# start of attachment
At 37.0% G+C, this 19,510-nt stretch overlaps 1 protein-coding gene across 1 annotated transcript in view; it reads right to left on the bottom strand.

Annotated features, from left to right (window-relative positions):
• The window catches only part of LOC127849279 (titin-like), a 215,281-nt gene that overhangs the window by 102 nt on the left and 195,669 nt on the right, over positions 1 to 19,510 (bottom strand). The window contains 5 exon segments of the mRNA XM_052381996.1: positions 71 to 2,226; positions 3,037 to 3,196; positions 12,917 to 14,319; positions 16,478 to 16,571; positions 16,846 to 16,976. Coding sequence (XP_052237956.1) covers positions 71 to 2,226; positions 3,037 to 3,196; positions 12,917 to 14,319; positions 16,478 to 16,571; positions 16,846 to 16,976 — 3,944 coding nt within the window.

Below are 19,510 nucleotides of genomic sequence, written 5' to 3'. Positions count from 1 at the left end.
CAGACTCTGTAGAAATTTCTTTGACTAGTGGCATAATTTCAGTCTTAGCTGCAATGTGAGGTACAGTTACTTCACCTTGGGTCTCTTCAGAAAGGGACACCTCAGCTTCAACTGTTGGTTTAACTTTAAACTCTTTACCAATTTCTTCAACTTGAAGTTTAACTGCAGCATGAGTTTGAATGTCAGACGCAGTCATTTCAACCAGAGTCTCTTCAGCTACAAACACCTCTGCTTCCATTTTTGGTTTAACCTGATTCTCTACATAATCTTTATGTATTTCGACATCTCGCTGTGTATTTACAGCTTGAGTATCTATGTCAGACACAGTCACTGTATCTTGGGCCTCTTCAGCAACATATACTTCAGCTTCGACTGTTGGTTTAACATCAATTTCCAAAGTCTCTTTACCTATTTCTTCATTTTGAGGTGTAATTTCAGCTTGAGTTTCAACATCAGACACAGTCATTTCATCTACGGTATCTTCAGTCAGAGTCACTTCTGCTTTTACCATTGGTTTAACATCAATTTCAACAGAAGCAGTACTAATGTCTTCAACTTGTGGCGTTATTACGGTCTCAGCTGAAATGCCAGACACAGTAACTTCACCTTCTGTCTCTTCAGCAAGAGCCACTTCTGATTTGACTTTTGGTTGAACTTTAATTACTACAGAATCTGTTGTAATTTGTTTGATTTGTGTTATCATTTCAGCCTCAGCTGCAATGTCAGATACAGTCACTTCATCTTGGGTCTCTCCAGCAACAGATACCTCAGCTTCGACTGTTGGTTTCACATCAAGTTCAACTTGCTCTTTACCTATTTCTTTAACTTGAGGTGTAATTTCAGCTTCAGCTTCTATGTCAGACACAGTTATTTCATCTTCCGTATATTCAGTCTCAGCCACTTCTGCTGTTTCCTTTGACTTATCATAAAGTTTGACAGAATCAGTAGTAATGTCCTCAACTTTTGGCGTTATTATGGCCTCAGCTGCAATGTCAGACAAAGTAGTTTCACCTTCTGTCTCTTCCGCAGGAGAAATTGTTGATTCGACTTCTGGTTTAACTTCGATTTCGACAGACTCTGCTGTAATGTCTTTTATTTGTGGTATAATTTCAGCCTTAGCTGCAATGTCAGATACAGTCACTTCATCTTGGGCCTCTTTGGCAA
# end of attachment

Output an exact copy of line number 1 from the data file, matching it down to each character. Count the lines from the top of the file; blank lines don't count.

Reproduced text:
At 37.0% G+C, this 19,510-nt stretch overlaps 1 protein-coding gene across 1 annotated transcript in view; it reads right to left on the bottom strand.